In April 2000, I visited the French citrus research centre in Corsica, then known as SRA (Station de Recherche Agronomique) where I had a tour of their outstanding collection of citrus varieties.
I was also shown around their laboratories where an important task was ensuring that all newly arrived varieties were propagated free from viruses and diseases. This is done by laboratory micro-propagation from the bud tip, followed eventually by growing-on in an insect-free greenhouse. Distribution of propagating material to fruit growers is then guaranteed to be from healthy stock.
The Insect-proof Greenhouse where I was shown the plants propagated from budwood I had sent to Corsica four years earlier.
Staff of SRA INRA discussing the merits of different varieties in their citrus orchards.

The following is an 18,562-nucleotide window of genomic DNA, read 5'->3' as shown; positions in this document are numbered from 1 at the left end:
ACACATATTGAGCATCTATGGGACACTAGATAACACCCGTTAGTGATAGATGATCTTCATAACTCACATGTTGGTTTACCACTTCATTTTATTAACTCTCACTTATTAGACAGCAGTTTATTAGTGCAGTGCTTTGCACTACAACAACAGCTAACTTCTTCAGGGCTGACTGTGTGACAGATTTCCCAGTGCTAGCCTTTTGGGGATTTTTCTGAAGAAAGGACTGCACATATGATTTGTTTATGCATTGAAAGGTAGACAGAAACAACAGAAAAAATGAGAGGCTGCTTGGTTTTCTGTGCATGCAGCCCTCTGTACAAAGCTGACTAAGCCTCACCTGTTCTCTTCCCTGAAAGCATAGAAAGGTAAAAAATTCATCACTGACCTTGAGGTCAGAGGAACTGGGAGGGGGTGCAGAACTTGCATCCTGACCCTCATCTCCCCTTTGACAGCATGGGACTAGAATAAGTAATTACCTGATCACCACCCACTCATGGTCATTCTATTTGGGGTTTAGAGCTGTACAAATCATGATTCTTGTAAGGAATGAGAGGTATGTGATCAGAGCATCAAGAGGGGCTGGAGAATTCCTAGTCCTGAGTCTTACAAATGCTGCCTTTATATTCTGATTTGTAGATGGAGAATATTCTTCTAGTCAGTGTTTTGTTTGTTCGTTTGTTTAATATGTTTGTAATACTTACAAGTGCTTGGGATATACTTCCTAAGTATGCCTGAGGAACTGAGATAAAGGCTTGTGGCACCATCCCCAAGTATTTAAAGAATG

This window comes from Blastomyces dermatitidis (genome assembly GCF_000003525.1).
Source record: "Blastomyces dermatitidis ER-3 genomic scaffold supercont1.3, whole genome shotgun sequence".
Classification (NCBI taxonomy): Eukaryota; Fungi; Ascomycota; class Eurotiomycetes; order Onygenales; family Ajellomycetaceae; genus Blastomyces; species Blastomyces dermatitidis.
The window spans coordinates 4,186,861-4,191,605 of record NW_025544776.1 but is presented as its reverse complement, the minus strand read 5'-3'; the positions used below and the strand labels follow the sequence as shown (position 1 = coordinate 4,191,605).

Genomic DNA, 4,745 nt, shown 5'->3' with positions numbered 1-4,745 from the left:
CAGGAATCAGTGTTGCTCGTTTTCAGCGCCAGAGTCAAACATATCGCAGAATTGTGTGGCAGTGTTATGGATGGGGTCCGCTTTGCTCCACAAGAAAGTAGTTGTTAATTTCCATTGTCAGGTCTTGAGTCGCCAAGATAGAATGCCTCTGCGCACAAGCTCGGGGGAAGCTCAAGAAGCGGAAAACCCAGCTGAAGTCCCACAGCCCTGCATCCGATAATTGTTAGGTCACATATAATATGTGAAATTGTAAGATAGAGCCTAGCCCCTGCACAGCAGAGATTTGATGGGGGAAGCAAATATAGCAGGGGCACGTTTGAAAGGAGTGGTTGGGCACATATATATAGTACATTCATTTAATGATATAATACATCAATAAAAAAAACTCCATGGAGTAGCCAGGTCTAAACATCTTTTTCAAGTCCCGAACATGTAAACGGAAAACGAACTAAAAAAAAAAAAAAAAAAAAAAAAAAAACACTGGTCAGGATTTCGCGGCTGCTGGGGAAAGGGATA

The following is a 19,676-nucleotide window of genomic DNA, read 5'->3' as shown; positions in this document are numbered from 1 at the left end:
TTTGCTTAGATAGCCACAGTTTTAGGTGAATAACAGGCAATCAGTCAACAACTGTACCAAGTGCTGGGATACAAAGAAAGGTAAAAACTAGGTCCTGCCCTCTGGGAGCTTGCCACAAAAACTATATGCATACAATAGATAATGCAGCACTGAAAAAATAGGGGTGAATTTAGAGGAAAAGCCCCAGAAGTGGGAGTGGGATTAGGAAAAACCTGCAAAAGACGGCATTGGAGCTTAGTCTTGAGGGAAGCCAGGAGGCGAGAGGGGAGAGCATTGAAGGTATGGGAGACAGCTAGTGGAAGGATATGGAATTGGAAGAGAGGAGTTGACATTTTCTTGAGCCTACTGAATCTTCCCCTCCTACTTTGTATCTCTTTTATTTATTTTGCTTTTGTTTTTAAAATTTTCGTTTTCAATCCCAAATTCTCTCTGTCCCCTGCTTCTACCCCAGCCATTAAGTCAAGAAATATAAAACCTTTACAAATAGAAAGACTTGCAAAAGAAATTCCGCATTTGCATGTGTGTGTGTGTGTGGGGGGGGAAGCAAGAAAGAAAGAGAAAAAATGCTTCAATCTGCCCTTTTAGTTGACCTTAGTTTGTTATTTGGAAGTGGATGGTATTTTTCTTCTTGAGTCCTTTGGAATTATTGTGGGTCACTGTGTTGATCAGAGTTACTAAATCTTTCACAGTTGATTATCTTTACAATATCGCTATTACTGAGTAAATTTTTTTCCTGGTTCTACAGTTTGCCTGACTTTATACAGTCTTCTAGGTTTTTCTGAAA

I returned home with samples of several unusual citrus varieties.
Our cat, appropriately called Marmalade, was not amused.
Left to right: Poire du Commandeur
Cédrat Mountain - discovered in 1972 in Malaysia
Pummelo 'Oro Blanco'
At front: Mandarine Geleking
Local Corsican Speciality:
Citron Jam - Confiture Cédrat
Original Page: June 2000. Re-built December 2004 & February 2021
SRA (Station de recherche agronomique)
INRA (Institut national de la recherche agronomique)
CIRAD (Centre international de recherche et d’aide au développement)
CRB (Centre de Ressources Biologiques)
Part of the vast collection of field-grown citrus trees
The process from introduction of a new citrus variety to distribution for propagation can take up to ten years